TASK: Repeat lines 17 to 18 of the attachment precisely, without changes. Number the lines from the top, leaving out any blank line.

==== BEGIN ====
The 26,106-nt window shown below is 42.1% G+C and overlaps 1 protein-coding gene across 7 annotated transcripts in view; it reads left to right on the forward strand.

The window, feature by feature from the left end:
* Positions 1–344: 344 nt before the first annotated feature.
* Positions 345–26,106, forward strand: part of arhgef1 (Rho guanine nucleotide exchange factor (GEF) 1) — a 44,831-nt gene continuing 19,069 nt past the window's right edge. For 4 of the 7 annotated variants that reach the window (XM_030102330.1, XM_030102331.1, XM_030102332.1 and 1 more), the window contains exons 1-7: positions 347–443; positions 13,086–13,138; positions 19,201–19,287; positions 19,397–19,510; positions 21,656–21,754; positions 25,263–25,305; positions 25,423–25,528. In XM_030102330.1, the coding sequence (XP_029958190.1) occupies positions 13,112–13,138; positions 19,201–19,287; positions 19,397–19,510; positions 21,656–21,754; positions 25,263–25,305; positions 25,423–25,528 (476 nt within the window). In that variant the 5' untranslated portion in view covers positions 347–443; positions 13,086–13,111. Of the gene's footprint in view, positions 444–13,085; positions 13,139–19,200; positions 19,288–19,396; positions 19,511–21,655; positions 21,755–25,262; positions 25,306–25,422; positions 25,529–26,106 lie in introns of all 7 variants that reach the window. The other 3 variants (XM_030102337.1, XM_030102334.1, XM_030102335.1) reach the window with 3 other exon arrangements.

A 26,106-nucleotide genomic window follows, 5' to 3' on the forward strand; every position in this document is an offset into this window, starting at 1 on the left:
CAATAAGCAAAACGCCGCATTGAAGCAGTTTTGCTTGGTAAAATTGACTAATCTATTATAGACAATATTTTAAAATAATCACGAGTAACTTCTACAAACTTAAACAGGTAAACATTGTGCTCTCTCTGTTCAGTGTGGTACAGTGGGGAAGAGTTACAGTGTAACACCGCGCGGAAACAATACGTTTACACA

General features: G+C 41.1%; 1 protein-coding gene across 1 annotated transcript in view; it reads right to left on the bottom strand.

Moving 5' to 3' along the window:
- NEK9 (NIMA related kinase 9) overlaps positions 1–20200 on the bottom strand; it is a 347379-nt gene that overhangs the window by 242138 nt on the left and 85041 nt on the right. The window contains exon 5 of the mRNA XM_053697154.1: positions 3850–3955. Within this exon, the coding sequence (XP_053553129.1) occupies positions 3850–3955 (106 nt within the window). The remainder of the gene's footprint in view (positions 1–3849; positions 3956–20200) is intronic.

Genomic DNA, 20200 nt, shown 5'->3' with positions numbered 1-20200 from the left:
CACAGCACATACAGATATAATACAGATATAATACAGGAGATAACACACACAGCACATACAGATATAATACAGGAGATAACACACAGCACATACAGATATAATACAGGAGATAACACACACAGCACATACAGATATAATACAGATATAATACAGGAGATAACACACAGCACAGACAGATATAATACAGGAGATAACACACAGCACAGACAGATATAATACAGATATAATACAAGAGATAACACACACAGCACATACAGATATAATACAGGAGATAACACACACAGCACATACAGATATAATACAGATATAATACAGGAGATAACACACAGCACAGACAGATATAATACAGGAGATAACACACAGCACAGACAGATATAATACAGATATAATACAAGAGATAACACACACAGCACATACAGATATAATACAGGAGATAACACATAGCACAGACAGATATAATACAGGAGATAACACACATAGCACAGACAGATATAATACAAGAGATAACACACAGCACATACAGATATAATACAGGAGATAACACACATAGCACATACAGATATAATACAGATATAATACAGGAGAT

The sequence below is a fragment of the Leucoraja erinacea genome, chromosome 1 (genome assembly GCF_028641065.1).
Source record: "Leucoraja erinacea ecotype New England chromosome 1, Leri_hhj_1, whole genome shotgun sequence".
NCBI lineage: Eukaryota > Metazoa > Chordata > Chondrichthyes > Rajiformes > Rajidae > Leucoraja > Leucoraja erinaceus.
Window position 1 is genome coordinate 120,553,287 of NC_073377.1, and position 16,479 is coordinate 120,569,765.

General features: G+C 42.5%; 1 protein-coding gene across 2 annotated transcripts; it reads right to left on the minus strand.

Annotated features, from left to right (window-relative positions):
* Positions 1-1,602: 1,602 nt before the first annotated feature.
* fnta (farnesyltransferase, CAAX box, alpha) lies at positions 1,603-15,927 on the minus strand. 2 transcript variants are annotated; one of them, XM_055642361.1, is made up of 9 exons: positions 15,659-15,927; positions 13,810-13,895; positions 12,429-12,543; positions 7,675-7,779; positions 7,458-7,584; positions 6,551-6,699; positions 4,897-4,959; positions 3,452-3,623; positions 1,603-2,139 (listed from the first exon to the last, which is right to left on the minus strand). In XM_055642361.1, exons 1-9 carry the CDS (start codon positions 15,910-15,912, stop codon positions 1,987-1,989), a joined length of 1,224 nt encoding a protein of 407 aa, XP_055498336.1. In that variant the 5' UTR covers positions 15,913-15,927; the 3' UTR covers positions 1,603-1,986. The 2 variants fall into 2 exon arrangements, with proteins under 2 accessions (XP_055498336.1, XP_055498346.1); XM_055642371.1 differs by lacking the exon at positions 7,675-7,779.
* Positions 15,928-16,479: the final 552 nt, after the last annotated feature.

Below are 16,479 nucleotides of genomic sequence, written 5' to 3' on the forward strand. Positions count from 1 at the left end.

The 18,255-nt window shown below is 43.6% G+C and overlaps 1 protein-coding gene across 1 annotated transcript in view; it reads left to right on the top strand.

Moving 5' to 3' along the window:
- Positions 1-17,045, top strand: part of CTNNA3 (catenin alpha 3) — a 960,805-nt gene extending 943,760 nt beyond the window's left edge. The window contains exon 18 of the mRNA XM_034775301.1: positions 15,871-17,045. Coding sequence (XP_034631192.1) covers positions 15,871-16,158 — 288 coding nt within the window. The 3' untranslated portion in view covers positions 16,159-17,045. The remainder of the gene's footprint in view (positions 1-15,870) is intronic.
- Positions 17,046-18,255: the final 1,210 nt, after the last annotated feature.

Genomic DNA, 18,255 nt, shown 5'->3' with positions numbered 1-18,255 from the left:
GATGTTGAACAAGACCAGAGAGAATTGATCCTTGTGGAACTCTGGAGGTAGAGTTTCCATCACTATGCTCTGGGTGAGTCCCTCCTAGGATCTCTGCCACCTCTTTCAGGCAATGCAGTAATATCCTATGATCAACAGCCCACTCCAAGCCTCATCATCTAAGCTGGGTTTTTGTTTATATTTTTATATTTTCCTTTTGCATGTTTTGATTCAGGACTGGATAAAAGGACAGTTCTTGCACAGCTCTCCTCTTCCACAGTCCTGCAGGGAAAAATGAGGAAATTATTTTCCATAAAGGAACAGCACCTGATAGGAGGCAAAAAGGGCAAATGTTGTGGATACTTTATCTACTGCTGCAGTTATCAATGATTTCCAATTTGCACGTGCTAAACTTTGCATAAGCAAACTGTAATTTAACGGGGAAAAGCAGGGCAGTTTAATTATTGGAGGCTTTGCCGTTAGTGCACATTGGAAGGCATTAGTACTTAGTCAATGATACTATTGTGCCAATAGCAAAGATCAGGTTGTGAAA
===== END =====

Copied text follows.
Annotated features, from left to right (window-relative positions):
* Positions 1-1,602: 1,602 nt before the first annotated feature.